Why on earth would anyone ever buy a $2300 PC PLUS a multi disc player in 2005?

Wouldn’t it make more sense if the second part of this system were a 5000 Gig hard drive for ripped CDs/DVDs?

Take this set up:  How long will it be that the Apple hard drive based version of this sort of system is out, eating Sony’s DRM-infested lunch?

 

Sony_vaio_xl1_digital_living_system_2

Sony should be asking themselves: "Why Apple is kicking our pathetic asses up
and down the aisles of Best Buy and for that matter, the Apple Stores?"

Is it possible that Son’y own idiotic DRM policies has now poisoned their design process?

NYT: Keeping track of and organizing the hundreds of CD’s, DVD’s and downloaded music files found in the average household can be daunting. The Sony Vaio XL1 Digital Living System, a multimedia hub for the living room, may offer a solution.

The system, which sells for $2,300, comes in two parts. One is a high-end PC with an Intel Pentium D processor, a 200-gigabyte hard drive and advanced graphics ability. The PC, which uses the Microsoft Media Center XP operating system, allows you to record TV shows directly to the hard drive for on-demand viewing.

The second part is a CD-DVD changer that stores 200 discs. With an Internet connection, the changer can find and retrieve CD track information, and, for DVD’s, cast lists and other movie information.

The XL1 connects to a high-definition TV using the new HDMI interface, which handles both video and audio with a single cable. With a remote or a wireless keyboard, all digital components – cable or satellite boxes, DVD players and digital video recorders like TiVo – can be controlled from the couch.

I would have been the ideal demo for this hadware; Now everything Sony does has a taint to me. 

Source:
One $2,300 Hub That Promises to Tame Multimedia in the Home
STEPHEN C. MILLER
NYT, November 10, 2005
http://www.nytimes.com/2005/11/10/technology/circuits/10vaio.html

Category: Intellectual Property, Music, Web/Tech

Please use the comments to demonstrate your own ignorance, unfamiliarity with empirical data and lack of respect for scientific knowledge. Be sure to create straw men and argue against things I have neither said nor implied. If you could repeat previously discredited memes or steer the conversation into irrelevant, off topic discussions, it would be appreciated. Lastly, kindly forgo all civility in your discourse . . . you are, after all, anonymous.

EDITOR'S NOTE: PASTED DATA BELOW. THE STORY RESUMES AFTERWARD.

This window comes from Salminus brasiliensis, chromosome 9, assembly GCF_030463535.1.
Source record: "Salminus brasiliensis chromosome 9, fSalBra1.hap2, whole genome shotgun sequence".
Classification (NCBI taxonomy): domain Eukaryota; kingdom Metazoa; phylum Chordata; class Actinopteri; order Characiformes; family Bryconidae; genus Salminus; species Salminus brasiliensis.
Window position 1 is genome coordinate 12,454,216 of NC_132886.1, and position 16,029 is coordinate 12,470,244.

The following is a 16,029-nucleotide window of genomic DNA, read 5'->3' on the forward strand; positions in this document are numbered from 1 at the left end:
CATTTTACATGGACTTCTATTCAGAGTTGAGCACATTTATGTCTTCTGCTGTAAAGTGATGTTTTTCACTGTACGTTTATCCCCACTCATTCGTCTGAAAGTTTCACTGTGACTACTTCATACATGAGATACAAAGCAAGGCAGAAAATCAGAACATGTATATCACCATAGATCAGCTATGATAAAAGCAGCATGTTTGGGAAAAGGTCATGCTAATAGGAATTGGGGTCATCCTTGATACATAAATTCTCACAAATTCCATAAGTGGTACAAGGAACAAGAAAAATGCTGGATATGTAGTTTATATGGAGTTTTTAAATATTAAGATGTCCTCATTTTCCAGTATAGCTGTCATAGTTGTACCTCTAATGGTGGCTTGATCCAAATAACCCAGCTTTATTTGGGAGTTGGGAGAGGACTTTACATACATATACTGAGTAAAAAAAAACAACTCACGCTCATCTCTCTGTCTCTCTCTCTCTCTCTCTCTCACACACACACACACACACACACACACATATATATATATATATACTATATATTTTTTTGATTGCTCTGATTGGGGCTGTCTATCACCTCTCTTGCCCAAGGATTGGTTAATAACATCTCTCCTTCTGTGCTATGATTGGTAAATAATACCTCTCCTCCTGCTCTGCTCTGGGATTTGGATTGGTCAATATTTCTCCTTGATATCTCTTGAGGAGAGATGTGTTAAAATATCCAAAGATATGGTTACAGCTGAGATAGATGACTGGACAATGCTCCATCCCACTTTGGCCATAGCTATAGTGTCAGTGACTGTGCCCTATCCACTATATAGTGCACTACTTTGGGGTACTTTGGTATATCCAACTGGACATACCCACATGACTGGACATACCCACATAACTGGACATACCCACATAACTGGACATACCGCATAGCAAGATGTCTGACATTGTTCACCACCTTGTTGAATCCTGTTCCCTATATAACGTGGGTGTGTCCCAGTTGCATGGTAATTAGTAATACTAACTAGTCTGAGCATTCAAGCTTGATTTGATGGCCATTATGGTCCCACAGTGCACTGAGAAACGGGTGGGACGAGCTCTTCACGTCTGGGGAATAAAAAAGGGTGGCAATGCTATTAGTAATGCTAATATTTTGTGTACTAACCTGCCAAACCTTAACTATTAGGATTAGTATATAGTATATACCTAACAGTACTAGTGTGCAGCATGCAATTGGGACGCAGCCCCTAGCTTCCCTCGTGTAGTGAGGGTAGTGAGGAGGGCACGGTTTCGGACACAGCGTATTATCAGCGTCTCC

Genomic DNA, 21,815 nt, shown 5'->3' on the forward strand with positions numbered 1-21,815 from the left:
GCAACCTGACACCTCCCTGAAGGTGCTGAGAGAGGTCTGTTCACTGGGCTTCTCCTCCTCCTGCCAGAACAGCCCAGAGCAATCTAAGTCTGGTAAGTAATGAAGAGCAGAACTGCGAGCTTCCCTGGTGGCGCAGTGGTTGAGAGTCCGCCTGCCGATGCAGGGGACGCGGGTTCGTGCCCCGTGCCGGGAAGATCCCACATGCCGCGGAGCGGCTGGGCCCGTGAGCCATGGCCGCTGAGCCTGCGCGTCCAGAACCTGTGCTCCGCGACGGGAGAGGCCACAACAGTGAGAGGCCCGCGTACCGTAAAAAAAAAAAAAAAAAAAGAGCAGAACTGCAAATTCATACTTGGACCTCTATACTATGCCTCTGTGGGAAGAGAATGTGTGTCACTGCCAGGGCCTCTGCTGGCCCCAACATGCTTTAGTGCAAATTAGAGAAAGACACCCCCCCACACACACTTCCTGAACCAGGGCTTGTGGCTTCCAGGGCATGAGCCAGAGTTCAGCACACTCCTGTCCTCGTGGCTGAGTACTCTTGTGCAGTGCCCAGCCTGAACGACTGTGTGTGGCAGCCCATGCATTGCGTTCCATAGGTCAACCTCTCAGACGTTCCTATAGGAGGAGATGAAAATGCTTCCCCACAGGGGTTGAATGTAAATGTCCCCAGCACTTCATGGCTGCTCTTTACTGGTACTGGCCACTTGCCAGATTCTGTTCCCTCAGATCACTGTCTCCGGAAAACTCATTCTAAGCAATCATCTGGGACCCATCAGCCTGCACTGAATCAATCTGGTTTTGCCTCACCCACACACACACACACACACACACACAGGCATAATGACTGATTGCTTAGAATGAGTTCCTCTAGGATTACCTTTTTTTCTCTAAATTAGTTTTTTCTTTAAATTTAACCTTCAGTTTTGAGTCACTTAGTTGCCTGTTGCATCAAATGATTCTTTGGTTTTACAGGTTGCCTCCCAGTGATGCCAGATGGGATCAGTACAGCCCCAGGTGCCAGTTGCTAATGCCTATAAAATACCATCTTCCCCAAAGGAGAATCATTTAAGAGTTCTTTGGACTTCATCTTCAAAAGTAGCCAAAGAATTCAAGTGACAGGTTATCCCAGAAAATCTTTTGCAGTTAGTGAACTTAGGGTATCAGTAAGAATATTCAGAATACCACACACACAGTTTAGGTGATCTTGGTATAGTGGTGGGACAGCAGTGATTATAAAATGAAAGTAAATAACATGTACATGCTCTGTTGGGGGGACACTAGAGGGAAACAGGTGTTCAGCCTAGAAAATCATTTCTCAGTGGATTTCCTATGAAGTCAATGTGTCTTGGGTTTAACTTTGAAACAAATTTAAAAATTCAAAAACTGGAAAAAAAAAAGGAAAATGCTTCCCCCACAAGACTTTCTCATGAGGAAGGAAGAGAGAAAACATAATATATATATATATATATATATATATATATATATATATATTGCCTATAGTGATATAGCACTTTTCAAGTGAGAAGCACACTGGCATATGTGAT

8 Responses to “Sony Vaio XL1 Digital Living System”

  1. brian says:

    don’t cha know that ripping DVDs is ILLEGAL!!! ;)

  2. calmo says:

    Now Barry, THAT is a RANT.

  3. hans Suter says:

    good slip of tongue:” hadware”, the hardware we had, we used to have.

  4. royce says:

    Whatever they do, I can’t stay mad at them. Love their TVs, DVD players, mini-stereos. Hardware is their thing, and they never should have gotten involved with content. The two business lines don’t fit together in the digital age, it seems.

  5. vinod says:

    If you had a vision of convergence in yr 2000 and had to pick a bet, Sony was it. But thus far they are acting like a company full of renegade divisions with utterly uncoordinated moves. They have great technology. But they keep making the same mistakes again and again as if they did not learn anything from the Betamax format wars. Sony should buy Apple and Steve Jobs for a premium and have him run this company.

  6. alice says:

    Royce:

    A little while ago you were defending what they did with content. I take it you work for the company? You were forgiving them anything they did before, but now that position is discredited, you find it in your heart to “forgive” them for activity that a while back you thought was fine.

  7. Jon H says:

    I suppose the jukebox portion could be considered on-line backup.

    I certainly wouldn’t want to backup 5000 GB of media.

  8. royce says:

    Alice

    No, I don’t work for the company. I just can’t get worked up into a froth about it. Any use of malware is wrong, but malware isn’t the only issue that came up in the prior discussion. People were saying, basically, that “If I buy something, then I own it.” Well, not really. You buy what you and the seller agree to exchange. If Sony doesn’t want to sell all the rights in their content, that’s their right as owners of the IP. It may be a bad business decision. It may lead to increased piracy. But that’s the way property rights work.

    Now if you don’t favor U.S. or state law conception of private property, fine. Call a congressman. Elect a different president. Whatever. But whether you can or can’t rip your CDs and put them on different media isn’t going to change my opinion of Sony TVs or radios or make me stop buying their products.